The role of women

Women participate fully in all aspects of meetings, except that they do not teach scripture in mixed gatherings. The two passages about women in the church are 1 Corinthians 14:31-39 and 1 Timothy 2:11-14. Look first at 1 Corinthians 14:

31 You can all prophesy in turn so that everyone may be instructed and encouraged. 32 The spirits of prophets are subject to the control of prophets. 33 For God is not a God of disorder but of peace – as in all the congregations of the Lord’s people. 34 Women should remain silent in the congregations. They are not allowed to speak, but must be in submission, as the law says. 35 If they want to enquire about something, they should ask their own husbands at home; for it is disgraceful for a woman to speak in a gathering. 36 Did the word of God originate with you? Or are you the only people it has reached? 37 If anyone thinks they are a prophet or otherwise gifted by the Spirit, let them acknowledge that what I am writing to you is the Lord’s command. 38 But if anyone ignores this, they will themselves be ignored. 39 Therefore, my brothers and sisters, be eager to prophesy…

If women must be totally silent in church assemblies, verse 34 contradicts an earlier one (1 Corinthians 11:5) about women praying and prophesying in gatherings that are obviously mixed. (Female prophets are mentioned also in Acts 21:9.) God does not contradict himself, so the dilemma must be resolved. Verse 34 goes on to state that women must not speak but “must be in submission, as the law says”. What law is that? It is not the Law of Moses written in the Pentateuch, which nowhere states that women may not speak in mixed gatherings. This prohibition seems to have existed in synagogues, for Jewish tradition or ‘oral law’, written down later in the Talmud, contains multiple statements against a woman’s voice. The key to Paul’s passage is that he immediately becomes sarcastic with the Corinthians (in verse 36): Did the word of God originate with you? Or are you the only people it has reached?… What I am writing to YOU is the Lord’s command. This makes sense if verses 34 and 35 are words that the Corinthians have asserted – probably from Jewish converts – which Paul is quoting back at them in order to refute them. Verses 34 and 35 are not Paul’s directives, and they should be written inside quotation marks. Paul is refuting them in order to explain that women are free to speak.

What of the second passage, 1 Timothy 2:11-14? It reads:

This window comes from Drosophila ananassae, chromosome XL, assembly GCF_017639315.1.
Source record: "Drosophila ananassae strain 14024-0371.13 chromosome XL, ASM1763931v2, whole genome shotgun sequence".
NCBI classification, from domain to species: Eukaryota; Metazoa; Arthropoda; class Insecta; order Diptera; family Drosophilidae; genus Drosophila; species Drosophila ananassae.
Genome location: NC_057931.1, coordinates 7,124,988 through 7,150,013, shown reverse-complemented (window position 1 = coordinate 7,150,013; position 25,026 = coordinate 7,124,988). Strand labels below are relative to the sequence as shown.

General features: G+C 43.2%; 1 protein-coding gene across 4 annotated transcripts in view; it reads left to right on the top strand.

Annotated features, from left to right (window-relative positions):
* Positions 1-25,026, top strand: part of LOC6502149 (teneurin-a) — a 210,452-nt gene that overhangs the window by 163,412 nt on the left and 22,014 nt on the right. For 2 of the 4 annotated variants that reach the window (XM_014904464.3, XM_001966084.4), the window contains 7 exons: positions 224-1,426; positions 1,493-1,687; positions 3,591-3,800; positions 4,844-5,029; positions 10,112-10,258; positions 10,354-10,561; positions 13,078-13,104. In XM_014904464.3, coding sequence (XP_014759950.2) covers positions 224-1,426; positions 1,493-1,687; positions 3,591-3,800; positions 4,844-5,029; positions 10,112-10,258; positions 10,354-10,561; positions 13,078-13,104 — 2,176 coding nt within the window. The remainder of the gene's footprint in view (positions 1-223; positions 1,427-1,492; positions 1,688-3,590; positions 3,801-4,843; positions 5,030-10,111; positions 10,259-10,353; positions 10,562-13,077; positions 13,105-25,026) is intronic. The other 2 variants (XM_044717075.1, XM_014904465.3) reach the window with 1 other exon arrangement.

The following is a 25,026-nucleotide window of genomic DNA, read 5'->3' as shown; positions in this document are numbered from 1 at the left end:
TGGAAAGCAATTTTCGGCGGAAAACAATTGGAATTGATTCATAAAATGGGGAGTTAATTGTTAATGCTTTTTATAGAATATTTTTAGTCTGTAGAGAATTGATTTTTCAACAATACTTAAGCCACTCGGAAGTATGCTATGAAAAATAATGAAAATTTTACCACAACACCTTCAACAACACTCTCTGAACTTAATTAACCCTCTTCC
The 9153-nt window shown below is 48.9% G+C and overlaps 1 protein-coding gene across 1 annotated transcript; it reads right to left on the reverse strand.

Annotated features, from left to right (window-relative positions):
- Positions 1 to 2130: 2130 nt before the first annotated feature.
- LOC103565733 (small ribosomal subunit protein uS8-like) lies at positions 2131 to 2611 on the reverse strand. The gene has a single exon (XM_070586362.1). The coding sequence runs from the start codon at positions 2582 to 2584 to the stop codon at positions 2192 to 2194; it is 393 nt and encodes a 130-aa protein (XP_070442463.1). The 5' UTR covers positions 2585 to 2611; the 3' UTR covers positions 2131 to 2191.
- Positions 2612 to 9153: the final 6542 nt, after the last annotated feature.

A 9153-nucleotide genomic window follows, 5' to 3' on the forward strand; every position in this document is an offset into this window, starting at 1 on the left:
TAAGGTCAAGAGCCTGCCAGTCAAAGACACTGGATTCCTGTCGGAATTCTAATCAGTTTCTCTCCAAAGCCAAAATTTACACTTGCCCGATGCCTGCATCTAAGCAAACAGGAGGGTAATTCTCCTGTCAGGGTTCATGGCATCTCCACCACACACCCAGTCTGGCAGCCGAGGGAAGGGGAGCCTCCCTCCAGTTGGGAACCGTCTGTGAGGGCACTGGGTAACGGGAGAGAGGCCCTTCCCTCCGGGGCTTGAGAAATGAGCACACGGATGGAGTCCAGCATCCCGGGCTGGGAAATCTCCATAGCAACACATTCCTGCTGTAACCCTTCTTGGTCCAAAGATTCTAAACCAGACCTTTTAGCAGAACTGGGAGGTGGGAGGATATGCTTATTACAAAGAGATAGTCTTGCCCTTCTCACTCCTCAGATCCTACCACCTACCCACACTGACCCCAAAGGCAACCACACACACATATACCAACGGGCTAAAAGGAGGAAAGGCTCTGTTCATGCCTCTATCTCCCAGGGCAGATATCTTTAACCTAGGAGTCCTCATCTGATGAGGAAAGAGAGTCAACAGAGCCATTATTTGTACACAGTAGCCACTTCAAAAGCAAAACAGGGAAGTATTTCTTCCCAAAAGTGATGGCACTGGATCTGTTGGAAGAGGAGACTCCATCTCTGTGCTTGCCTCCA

11 A woman should learn in quietness and full submission. 12 I do not permit a woman to teach or to assume authority over a man; she must be quiet. 13 For Adam was formed first, then Eve. 14 And Adam was not the one deceived; it was the woman who was deceived and became a sinner.

Verse 11, when read with verse 12, means that a woman should not challenge the authority of the teacher. The Greek word for ‘quiet’ in these verses does not mean totally silent. A woman who disagrees with a teaching is free to say so provided that she maintains an attitude of respect to the (male) teacher. Next, verse 12 states that Paul, who was writing under the inspiration of the Holy Spirit, does not permit a woman to teach, at least in mixed gatherings. In the apostolic church, ‘teach’ meant ‘teach scripture’. The reason Paul gives shows that this is a general prohibition, for Paul cites the situation between the first couple: in Genesis 3, Satan had gone after Eve, not Adam, to deceive, and Satan would have chosen the easier to deceive. Eve promptly distorts – and leads Adam on to break – one of only two commands then received, not to eat from a particular tree. (The other command is to steward the earth, in Genesis 1:28.) Peter recognises the same principle when he says that a woman who comes to faith is not to win her husband to it by instruction but by showing him greater love, of which she becomes capable (1 Peter 3:1). Women are free, of course, to take part in the discussions of scripture that follow a teaching. But they should also not give topical Bible teaching to a mixed adult audience.

The question of women speaking has nothing to do with whether a service is going on, or has ended or not yet started. The idea of a service stems from liturgy, which is not in the Bible but was introduced into meetings partly for pedagogical reasons. In a meeting in somebody’s home with no liturgy, there is no clear boundary between social talk and talk for Christian purposes. It would make no sense that women must fall silent as soon as they enter someone else’s home, or even a room in their own home. Holy Communion was taken in home meetings according to Acts 2:46; imagine a meal at which half the people around the table may not give their testimonies or say a word even with their husbands present! The boundary is clear, in contrast, between Bible teaching and other Christian speaking, such as prophecy.

The passage in 1 Corinthians 11 about head coverings is sometimes taken to mean that women should wear some kind of cloth over their hair in church assemblies (verse 5), and men should not (verse 4). There is more to this passage then meets the eye, for Israel’s High Priest was expected to wear a turban in the Tabernacle (Exodus 28:39). Consider Paul’s words in the context of home meetings. In Mediterranean countries 2000 years ago, married women wore cloth coverings over their hair in public as a cultural norm denoting modesty, but in their homes their hair was uncovered. 1 Corinthians 11:15 states that a woman’s long hair is given to her as a covering over her head. So, provided that her hair is not as short as a typical man’s (11:14-15), it acts as the covering called for in verse 11:5, and she need not wear any cloth over her head.

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